Tuesday, September 18, 2012

A Tribute to My Dad

My dad would have been 86 today.  He died four years ago.  I came across the eulogy I wrote a couple of days ago, and thought I would post it here in his honor.

Eulogy for My Dad

Paul E. Hamilton  9/18/26 – 9/4/08
Services  9/9/08

Thank you all for being here to remember and honor my father.

I want to start by acknowledging some family members who weren’t specifically mentioned in the obituary.  Family is not just blood ties – it is relationships forged by marriage and friendship as well.  With that in mind, I want to acknowledge Archie Parris, my dad’s brother-in-law through his deceased sister, Betty Lou, and my aunt and uncle Betty and Buddy Pace, my mom’s sister and her husband.  I especially want to thank you, Aunt Betty and Uncle Buddy, for being there for my dad before and after my mom died, for all your help and love.

My father was a great man.  His was not the noisy kind of greatness marked by power, popularity or prestige, but the quiet kind of greatness composed of conscientiousness, kindness and compassion.  It was who he was, and how he lived his life.

My earliest memories of my dad are of him in military uniform, khakis or dress blues, standing tall, solid and strong.  He was, and is, my hero.  He always took the time to listen, he was always there when I needed him.  He taught me so many things – how to drive a car, how to put a worm on a hook, how to make oatmeal and southern green beans, how to sing “You Are My Sunshine,” how to hold my tongue and have patience, and how to believe in myself and my abilities.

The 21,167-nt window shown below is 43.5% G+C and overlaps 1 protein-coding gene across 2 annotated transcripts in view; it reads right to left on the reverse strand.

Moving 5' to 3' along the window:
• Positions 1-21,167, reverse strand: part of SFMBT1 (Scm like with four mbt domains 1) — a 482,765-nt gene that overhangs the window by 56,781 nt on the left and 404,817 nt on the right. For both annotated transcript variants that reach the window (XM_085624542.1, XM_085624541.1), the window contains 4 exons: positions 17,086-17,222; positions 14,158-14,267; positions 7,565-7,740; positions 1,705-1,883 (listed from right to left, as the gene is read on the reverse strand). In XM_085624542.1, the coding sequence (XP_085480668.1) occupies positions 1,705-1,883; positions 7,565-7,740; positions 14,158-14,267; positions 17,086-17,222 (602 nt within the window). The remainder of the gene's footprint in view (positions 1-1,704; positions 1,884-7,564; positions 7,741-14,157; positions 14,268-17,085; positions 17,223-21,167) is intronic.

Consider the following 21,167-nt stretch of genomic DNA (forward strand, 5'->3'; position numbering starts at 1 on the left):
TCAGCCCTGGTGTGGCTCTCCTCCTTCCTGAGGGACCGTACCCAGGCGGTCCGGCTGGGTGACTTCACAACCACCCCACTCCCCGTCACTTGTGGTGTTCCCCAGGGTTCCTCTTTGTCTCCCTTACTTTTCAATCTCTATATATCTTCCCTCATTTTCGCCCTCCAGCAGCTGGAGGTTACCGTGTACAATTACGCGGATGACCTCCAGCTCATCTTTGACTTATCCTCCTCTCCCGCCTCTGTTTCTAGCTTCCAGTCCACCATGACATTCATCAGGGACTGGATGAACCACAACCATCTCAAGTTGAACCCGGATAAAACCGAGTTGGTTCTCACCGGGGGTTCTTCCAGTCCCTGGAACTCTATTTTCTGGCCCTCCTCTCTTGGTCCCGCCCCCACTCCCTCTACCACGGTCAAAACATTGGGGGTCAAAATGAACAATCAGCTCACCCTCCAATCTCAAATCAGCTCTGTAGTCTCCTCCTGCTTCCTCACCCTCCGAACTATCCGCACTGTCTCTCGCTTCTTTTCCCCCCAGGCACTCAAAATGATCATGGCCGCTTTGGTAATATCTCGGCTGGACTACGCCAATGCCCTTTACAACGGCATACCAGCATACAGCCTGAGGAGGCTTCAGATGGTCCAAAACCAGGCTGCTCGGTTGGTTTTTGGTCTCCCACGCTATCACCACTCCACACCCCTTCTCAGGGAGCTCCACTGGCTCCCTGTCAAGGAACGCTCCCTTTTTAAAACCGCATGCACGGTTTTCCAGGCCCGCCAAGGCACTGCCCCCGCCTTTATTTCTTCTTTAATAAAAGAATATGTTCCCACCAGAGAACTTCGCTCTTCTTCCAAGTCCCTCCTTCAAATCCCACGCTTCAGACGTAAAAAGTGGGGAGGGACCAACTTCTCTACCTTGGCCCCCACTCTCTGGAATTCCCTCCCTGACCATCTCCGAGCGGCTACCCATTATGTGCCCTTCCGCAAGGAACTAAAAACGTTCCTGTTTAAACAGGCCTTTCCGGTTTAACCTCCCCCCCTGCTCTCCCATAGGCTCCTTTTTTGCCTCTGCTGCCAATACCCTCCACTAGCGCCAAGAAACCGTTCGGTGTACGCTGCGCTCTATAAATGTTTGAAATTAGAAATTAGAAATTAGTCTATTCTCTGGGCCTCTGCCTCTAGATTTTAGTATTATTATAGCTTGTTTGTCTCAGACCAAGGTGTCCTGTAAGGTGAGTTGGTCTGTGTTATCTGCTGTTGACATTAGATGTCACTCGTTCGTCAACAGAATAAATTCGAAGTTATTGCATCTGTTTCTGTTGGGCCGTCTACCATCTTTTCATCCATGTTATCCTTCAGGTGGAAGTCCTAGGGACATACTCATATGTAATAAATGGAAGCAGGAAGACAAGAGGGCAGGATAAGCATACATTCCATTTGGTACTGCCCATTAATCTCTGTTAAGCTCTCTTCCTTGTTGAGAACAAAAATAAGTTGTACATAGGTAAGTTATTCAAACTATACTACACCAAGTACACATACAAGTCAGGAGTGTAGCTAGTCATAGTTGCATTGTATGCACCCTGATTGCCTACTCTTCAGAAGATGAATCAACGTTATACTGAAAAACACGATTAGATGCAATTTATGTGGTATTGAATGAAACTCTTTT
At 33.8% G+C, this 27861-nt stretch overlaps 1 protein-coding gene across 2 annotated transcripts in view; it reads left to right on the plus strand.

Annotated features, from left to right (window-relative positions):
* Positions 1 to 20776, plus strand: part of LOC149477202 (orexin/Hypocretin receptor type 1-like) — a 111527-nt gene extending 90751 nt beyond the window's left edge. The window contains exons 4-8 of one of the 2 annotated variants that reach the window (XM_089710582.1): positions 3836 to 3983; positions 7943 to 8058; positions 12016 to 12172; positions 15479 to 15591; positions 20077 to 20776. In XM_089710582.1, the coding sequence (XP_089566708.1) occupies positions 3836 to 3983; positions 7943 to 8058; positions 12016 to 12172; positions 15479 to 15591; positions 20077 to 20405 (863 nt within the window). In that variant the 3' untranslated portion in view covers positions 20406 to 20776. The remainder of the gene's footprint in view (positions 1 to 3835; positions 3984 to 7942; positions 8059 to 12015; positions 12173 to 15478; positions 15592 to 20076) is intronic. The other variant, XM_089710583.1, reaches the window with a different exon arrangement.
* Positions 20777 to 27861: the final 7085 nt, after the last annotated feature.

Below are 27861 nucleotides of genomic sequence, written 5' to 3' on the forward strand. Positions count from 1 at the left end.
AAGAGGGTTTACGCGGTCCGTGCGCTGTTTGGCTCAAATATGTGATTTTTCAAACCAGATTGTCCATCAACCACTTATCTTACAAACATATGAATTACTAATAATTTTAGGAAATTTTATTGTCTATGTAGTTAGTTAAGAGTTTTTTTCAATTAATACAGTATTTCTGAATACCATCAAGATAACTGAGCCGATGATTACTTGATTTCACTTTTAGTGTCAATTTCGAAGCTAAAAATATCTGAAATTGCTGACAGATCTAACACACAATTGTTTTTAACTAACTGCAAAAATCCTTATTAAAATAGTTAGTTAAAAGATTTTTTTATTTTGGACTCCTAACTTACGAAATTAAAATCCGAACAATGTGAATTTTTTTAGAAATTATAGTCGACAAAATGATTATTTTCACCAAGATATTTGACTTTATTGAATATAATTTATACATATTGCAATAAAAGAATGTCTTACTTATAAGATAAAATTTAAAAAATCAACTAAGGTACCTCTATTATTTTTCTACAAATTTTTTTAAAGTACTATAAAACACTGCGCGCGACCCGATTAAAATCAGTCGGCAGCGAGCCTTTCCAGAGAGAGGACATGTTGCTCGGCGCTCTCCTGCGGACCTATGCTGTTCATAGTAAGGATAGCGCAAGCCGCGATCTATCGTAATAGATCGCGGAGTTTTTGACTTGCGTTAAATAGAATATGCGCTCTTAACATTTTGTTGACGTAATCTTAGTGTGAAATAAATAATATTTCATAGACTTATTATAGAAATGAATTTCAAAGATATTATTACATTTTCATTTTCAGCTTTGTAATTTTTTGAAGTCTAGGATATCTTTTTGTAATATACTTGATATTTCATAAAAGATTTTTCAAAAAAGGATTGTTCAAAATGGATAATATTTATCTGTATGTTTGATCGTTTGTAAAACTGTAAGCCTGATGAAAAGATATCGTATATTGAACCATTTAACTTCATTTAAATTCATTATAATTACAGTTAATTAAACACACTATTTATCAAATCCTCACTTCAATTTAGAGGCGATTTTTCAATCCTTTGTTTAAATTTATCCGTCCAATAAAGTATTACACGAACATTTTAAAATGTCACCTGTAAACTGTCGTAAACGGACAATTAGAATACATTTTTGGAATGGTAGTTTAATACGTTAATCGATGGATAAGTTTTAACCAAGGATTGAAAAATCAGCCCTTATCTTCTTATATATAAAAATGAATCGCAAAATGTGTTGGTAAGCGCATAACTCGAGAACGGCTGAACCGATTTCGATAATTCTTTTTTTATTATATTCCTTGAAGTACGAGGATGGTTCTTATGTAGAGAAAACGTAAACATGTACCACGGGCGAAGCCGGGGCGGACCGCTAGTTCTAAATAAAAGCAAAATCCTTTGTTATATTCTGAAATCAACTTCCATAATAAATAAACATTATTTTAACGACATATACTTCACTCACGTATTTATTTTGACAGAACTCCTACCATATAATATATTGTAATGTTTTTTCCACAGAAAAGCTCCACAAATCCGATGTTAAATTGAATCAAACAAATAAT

He showed me the best model possible of what a man, a husband, a father should be, and for that I am eternally grateful.  I chose a husband with many of the same wonderful qualities, and try to instill in his grandson the same.

Those of you who knew Paul from childhood and adolescence know parts of him that I know only from stories told.  I know he loved his family, hunting, his hound dogs.  I have heard a few tales about youthful escapades, and stills in the hills, and working hard at the mills.

His years in the military defined and described so much of who Dad was.  He was so smart and organized, so thorough and conscientious, and these qualities allowed him to succeed and win numerous accolades and promotions.  He loved his assignment working with the color guard attached to Air Force One under Eisenhower, and using his cryptography skills during the Cold War.  Dad was extremely punctual too (a quality I sadly lack, although he would be pleased I was uncharacteristically on time today).  He was so punctual in fact that I remember he and I arrived about 45 minutes early for a party out of town, but happily our host didn’t mind.